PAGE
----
Skip navigation
Skip navigation

First discovery of dolomite and magnesite in living coralline algae and its geobiological implications

Nash, Merinda; Troitzsch, Ulrike; Opdyke, Bradley; Trafford, J.M.; Russell, B.D.; Kline, D.I.

Description

Dolomite is a magnesium-rich carbonate mineral abundant in fossil carbonate reef platforms but surprisingly rare in modern sedimentary environments, a conundrum known as the "Dolomite Problem". Marine sedimentary dolomite has been interpreted to form by an unconfirmed, post-depositional diagenetic process, despite minimal experimental success at replicating this. Here we show that dolomite, accompanied by magnesite, forms within living crustose coralline alga, Hydrolithon onkodes, a prolific...[Show more]

dc.contributor.authorNash, Merinda
dc.contributor.authorTroitzsch, Ulrike
dc.contributor.authorOpdyke, Bradley
dc.contributor.authorTrafford, J.M.
dc.contributor.authorRussell, B.D.
dc.contributor.authorKline, D.I.
dc.date.accessioned2015-12-10T22:22:19Z
dc.identifier.issn1726-4170
dc.identifier.urihttp://hdl.handle.net/1885/52626
dc.description.abstractDolomite is a magnesium-rich carbonate mineral abundant in fossil carbonate reef platforms but surprisingly rare in modern sedimentary environments, a conundrum known as the "Dolomite Problem". Marine sedimentary dolomite has been interpreted to form by an unconfirmed, post-depositional diagenetic process, despite minimal experimental success at replicating this. Here we show that dolomite, accompanied by magnesite, forms within living crustose coralline alga, Hydrolithon onkodes, a prolific global tropical reef species. Chemical micro-analysis of the coralline skeleton reveals that not only are the cell walls calcitised, but that cell spaces are typically filled with magnesite, rimmed by dolomite, or both. Mineralogy was confirmed by X-ray Diffraction. Thus there are at least three mineral phases present (magnesium calcite, dolomite and magnesite) rather than one or two (magnesium calcite and brucite) as previously thought. Our results are consistent with dolomite occurrences in coralline algae rich environments in fossil reefs of the last 60 million years. We reveal that the standard method of removing organic material prior to Xray Diffraction analysis can result in a decrease in the most obvious dolomite and magnesite diffraction patterns and this may explain why the abundant protodolomite and magnesite discovered in this study has not previously been recognized. This discovery of dolomite in living coralline algae extends the range of palaeo-environments for which biologically initiated dolomite can be considered a possible source of primary dolomite.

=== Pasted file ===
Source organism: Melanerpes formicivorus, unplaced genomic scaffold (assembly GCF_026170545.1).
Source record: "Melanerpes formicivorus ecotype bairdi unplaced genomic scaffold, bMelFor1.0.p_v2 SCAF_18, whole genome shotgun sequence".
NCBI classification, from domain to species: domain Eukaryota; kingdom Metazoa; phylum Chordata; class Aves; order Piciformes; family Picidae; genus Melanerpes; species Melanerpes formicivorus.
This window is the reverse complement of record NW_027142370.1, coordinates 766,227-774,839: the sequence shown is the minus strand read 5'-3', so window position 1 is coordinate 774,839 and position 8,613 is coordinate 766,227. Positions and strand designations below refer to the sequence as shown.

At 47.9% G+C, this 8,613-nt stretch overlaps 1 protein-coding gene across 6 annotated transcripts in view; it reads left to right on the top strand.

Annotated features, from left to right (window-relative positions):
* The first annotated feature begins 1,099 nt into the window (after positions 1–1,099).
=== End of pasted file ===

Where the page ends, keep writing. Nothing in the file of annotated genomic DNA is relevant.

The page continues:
dc.publisherCopernicus GmbH
dc.rightsAuthor/s retain copyright
dc.sourceBiogeosciences
dc.subjectKeywords: carbonate; coralline alga; dolomite; fossil record; magnesite; mineral; mineralogy; paleoenvironment; reef; skeleton; X-ray diffraction; algae; Hydrolithon onkodes
dc.titleFirst discovery of dolomite and magnesite in living coralline algae and its geobiological implications
dc.typeJournal article
local.description.notesImported from ARIES
local.identifier.citationvolume8
dc.date.issued2011
local.identifier.absfor040305 - Marine Geoscience
local.identifier.absfor040310 - Sedimentology
local.identifier.ariespublicationu4047674xPUB251
local.type.statusPublished Version
local.contributor.affiliationNash, Merinda, College of Physical and Mathematical Sciences, ANU
local.contributor.affiliationTroitzsch, Ulrike, College of Physical and Mathematical Sciences, ANU
local.contributor.affiliationOpdyke, Bradley, College of Physical and Mathematical Sciences, ANU
local.contributor.affiliationTrafford, J.M., Geoscience Australia
local.contributor.affiliationRussell, B.D., University of Adelaide
local.contributor.affiliationKline, D.I., University of California, San Diego
local.bibliographicCitation.issue11
local.bibliographicCitation.startpage3331
local.bibliographicCitation.lastpage3340
local.identifier.doi10.5194/bg-8-3331-2011
local.identifier.absseo961104 - Physical and Chemical Conditions of Water in Marine Environments
dc.date.updated2016-02-24T10:32:26Z
local.identifier.scopusID2-s2.0-81355135176
local.identifier.thomsonID000298132200015
dcterms.accessRightsOpen Access
CollectionsANU Research Publications

Download

File Description SizeFormat Image
01_Nash_First_discovery_of_dolomite_2011.pdf2.31 MBAdobe PDF


Items in Open Research are protected by copyright, with all rights reserved, unless otherwise indicated.

Updated:  19 May 2020/ Responsible Officer:  University Librarian/ Page Contact:  Library Systems & Web Coordinator